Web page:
Although digital technology doubtless brings with it a host of benefits, it still presents very real concerns in terms of trust in technology, privacy and cybersecurity. Moderator Damon Embling of Euronews asked a diverse panel drawn from across international organizations, regulator and consumer groups: do consumers really trust in a digital future?
The issue of trust resonated throughout the session. For Helena Leurent, Director-General, Consumers International, although consumers are dipping their feet more and more into the digital economy, buying, selling and trading online, they still do not feel entirely comfortable within it, and are still unsure of what they can trust. Consumers find the whole idea somehow “creepy”, she explained, and it is this sense of creepiness that could prevent the economy expanding.
For ITU Deputy Secretary-General Malcolm Johnson, there is an increasing awareness that digital technologies are essential for meeting the SDGs, therefore it is important that all citizens are able to take advantage of them. Trust is one of the reasons people are not connected. ITU is addressing this from a security point of view, through its work on standards, and has a large private sector membership who are driving standards work- along with an impending new membership category, SMEs. “We have to make sure people are comfortable using technology,” he told delegates.
Politicians recognise the need to keep people safe, said Jeremy Godfrey, Chair of the Board of Regulators, BEREC. People need to be protected from harmful content. Businesses also need to be able to trust that they can be treated fairly and that data is being used appropriately, although “we don’t yet have in place tools to do that,” he explained. Building trust also poses regulatory challenges; the pace of regulation does not necessarily match the pace of innovation, and regulators may not necessarily possess all the knowledge needed. “A light touch, principle-based regulation” is called for, he explained.
Flexibility in policy terms is also key for OECD, whose “Going Digital” project makes the case for a flexible approach to policy making, according to Endre Spaller, Vice-President, Government IT Development Agency, Ministry for Innovation and Technology, Hungary and a member of the OECD’s Committee on Digital Economic Policy. A stronger policy collaboration is also essential, he explained, as the digital transformation affects many different aspects of society. Governments and stakeholders must work together to build a digital future.
Putting consumer rights at the heart of tech innovation
Technology needs make sure it focuses on rights of consumers, said Leurent. “What about applying innovation to consumer protection tech?” she asked delegates. Protecting consumers yet at the same time making sure regulation doesn’t stifle innovation is a delicate balancing act as overregulation could mean that “any innovative product goes through so many checks it never actually sees the market,” said Godfrey.
Consumer and user groups need to be part of the stakeholders dialogue, said ITU’s Johnson, also in terms of standards development, where input is essential. “We need international standards to ensure security and trust” he explained.
Building a thriving digital economy
Spaller outlined OECD’s three main areas of cooperation in order for the digital economy to thrive: firstly, in terms of data, measuring the value of and unleashing the full potential for free flow of data; secondly, equipping populations with the right skillset and training to flourish in a digital economy; and thirdly, measuring the digital transformation. Here OECD has created its own measurement system.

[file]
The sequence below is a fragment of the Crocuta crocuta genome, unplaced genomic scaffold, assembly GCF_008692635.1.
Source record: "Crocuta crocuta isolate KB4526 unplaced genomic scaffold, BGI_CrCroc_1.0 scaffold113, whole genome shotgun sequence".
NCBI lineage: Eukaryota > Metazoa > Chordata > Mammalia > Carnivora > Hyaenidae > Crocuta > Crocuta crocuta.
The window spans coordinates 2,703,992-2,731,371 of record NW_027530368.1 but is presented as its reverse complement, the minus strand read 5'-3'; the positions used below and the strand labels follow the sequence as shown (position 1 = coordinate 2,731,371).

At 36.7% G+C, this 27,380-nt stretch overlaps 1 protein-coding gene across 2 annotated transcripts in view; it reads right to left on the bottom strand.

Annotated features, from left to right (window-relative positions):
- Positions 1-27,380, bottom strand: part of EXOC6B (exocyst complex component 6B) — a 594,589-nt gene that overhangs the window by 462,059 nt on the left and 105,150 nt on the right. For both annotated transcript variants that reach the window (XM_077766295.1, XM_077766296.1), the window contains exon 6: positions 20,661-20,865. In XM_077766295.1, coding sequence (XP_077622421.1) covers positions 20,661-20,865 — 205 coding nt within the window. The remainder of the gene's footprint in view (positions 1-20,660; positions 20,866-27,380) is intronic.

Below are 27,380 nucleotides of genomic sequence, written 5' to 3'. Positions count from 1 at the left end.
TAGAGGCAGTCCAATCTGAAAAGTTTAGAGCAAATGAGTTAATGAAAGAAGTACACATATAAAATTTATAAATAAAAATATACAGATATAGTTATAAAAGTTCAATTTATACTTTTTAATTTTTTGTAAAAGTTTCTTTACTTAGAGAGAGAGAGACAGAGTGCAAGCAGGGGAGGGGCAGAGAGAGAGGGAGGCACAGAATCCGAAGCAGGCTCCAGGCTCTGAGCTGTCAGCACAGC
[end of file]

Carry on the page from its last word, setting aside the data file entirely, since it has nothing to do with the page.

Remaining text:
The benefits that the digital economy has already opened up should not be overlooked, said Godfrey: “Consumers can now buy and sell from traders across the world, share reviews and experiences with other consumers,” which is hugely beneficial.
Despite the many digital benefits many of us currently enjoy, education amongst consumers is still essential to help them navigate and flourish in the digital economy. Consumers need to be educated, to understand what their rights are and what they need to look out for, explained Leurent.
Panellists then took questions voted on by the audience, which spanned areas from speeding up policy making, maintaining trust among consumers to regulating tech “giants.” Quizzed on the issue of whether excessive regulation could potentially hinder growth of digital innovation in developing markets, Godfrey explained that it was not just in developing markets but everywhere, although developing markets can potentially learn from the developed world. “Just because we have sold our souls and given away so much data we have regretted it does not mean that everyone else should go this way,” he said. Being a latecomer in the game could even be an upside, according to Daniel Pataki, Vice President of Regulation, GSMA, as maybe by the time developing countries are grappling with privacy issues, they may be able adopt practices already in use elsewhere.
Embling summed up by asking panellists for their views on future trends and digital priorities.
Spaller would like to see a future where digitization is not just a goal, but lives with us. Collaboration will be key, according to GSMA’s Pataki, across the full digital ecosystem. Ensuring that consumers are fully involved in the digital future and that their voices are heard is crucial for Consumers International’s Leurent. Regulators must continue to work using existing tools, explained Godfrey, but debate on how we can put in place new regulation will also be important. However, we need to be realistic about the limitations of what regulation might achieve, he added. Wrapping up the session, Johnson stressed the need for a platform where we can all exchange views, inviting delegates to join the ITU’s next AI for Good Global summit.